Tuesday, April 18, 2017


The word “kindness” may sound limpid, but I believe it is the strongest expression of love. If you notice a decline in human kindness, you’re not alone.  I was saddened and shocked by research done by the University of Michigan which states: “After the year 2000, College kids today are about forty percent lower in empathy (kindness) than their counterparts of twenty or thirty years ago.”  That was the beginning of the media age and kids grew up with access to games that eventually numb people to the pain of others.  When we become isolated and selfish, we don’t make time to be kind.

I am so grateful for people who still live their lives the way the Jesus taught us in the Bible which says: “…you should practice tender-hearted mercy and kindness to others” (Colossians 3:12 TLB). It takes unselfishness and time to stop our busy lives and make a phone call, deliver a meal, drop off a flower, or invite someone out for dinner.

It’s been five months since the death of my second husband and I am still receiving tender-hearted kindness from many people.  At the end of the third month I hit a wall and needed emotional and physical support.  When I prayed and asked God for help He used kind people to be His hands and feet to help me with every aspect of my life. Throughout my grieving journey, kind people have been my greatest gift. Those who took me in when I could not function on my own. Those who came to stay in my home and support me with meals and daily functions. Those who checked in with me every day to make sure I was O.K. Even the simple things like a card in the mail or in my Inbox, or joining me on a walk or a cup of tea.  Those people who made the time to extend kindness have literally changed my life

Kindness is not being a doormat or acquiescing to uncomfortable or unrealistic demands. Kindness is a sincere desire to allow the Holy Spirit to shape our hearts like Jesus, overflowing with compassion. To follow the example of Jesus, we need to re-adjust our over-abundant, over-complicated and busy lives to make time for a hurting world.

Modelling kindness to our younger generation is the first step to changing the statistics that our next generation is self-centered and uncaring. Through the astounding kindness that I have received in the last five months, I know that when I have the strength and ability, I will make it my life mission to extend kindness wherever I go.  I believe it’s the greatest legacy I can leave.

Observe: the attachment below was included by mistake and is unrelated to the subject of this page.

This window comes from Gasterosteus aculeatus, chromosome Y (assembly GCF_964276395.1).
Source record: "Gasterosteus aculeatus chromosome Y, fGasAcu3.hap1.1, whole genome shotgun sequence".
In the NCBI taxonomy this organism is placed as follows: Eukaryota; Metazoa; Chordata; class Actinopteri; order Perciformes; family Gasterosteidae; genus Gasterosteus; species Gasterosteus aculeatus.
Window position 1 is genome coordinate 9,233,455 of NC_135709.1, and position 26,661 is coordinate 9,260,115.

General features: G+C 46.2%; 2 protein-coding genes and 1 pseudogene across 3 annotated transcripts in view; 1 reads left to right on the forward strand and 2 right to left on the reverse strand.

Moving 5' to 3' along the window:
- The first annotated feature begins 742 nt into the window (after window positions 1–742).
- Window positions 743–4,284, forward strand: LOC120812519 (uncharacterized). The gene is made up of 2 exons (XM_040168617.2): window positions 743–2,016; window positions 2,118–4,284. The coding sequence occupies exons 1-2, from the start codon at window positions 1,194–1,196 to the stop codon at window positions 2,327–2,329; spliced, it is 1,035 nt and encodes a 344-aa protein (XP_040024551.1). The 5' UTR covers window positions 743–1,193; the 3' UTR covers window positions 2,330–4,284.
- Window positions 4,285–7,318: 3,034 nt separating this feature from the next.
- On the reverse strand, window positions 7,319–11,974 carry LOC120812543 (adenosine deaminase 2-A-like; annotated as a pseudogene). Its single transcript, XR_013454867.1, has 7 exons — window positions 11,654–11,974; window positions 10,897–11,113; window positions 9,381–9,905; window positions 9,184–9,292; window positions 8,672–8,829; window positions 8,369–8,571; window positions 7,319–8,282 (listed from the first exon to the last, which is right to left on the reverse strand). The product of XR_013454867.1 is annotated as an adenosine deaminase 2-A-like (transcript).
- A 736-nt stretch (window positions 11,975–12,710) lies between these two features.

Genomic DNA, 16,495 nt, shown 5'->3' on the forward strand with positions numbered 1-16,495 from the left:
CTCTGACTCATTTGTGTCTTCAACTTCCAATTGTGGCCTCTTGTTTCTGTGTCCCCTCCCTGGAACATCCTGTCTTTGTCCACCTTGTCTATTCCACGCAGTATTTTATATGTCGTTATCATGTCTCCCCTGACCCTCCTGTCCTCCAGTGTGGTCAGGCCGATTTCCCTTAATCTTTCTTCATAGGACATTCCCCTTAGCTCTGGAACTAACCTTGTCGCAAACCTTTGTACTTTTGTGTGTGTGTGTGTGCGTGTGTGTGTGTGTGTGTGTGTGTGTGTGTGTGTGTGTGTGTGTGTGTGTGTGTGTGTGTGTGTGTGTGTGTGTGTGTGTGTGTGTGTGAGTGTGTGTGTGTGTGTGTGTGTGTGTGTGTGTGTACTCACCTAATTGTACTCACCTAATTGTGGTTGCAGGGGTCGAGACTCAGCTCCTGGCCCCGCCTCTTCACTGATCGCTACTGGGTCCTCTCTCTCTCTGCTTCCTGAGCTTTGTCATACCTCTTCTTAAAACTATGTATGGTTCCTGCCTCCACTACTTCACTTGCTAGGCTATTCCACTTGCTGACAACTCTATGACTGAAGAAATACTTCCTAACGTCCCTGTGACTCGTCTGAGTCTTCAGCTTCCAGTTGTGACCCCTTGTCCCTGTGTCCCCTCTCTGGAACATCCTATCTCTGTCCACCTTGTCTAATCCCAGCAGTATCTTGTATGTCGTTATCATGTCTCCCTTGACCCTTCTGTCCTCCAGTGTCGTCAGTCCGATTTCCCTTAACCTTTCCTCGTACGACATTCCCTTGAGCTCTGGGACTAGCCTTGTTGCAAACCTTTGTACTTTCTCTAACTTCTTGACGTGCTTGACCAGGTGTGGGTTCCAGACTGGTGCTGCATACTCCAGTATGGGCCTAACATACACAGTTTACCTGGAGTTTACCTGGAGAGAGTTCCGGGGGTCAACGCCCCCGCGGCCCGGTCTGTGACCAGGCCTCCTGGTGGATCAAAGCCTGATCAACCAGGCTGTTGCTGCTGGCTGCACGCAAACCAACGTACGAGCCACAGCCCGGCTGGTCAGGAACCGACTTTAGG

University of Michigan research: http://ns.umich.edu/new/releases, 7724, September 12, 2015

Heidi McLaughlin lives in the beautiful vineyards of the Okanagan Valley in Kelowna, British Columbia. Heidi has been widowed twice. She is a mom and step mom of a wonderful, eclectic blended family of 5 children and 12 grandchildren. When Heidi is not working, she loves to curl up with a great book, or golf and laugh with her family and special friends.
Her latest book RESTLESS FOR MORE: Fulfillment in Unexpected Places (Including a FREE downloadable Study Guide) is now available at Amazon.ca; Amazon.com, Goodreads.com or her website: www.heartconnection.ca


Peter Black said...

Thank you Heidi. I appreciate your transparent sharing of both the difficult aspects of your grieving journey - indicating times of dependency - as well as those that show your courage, faith and strength, through the grace of our Lord. I'm sure this is helpful for those who have suffered loss of spouse and is insightful for those of us who haven't as yet walked that path. ~~+~~

Carol Ford said...

Hi, Heidi

Thank you for reminding us the important act of kindness. I have not dealt with the loss of a husband, but I am so glad to know that you were surrounded by people who cared for you. It's interesting that today I saw an article for the C3 church that my son and daughter-in-law have been supporting in Toronto and now are in the core group starting a similar work in Victoria. I know that Toronto Life is a very secular magazine, so there is no mention of the impact of Christ in their lives, but lots of evidence of the need for connecting and caring. Have a look at why these young people are attending this radically different congregation. http://torontolife.com/city/life/c3-church-easter-streeters/

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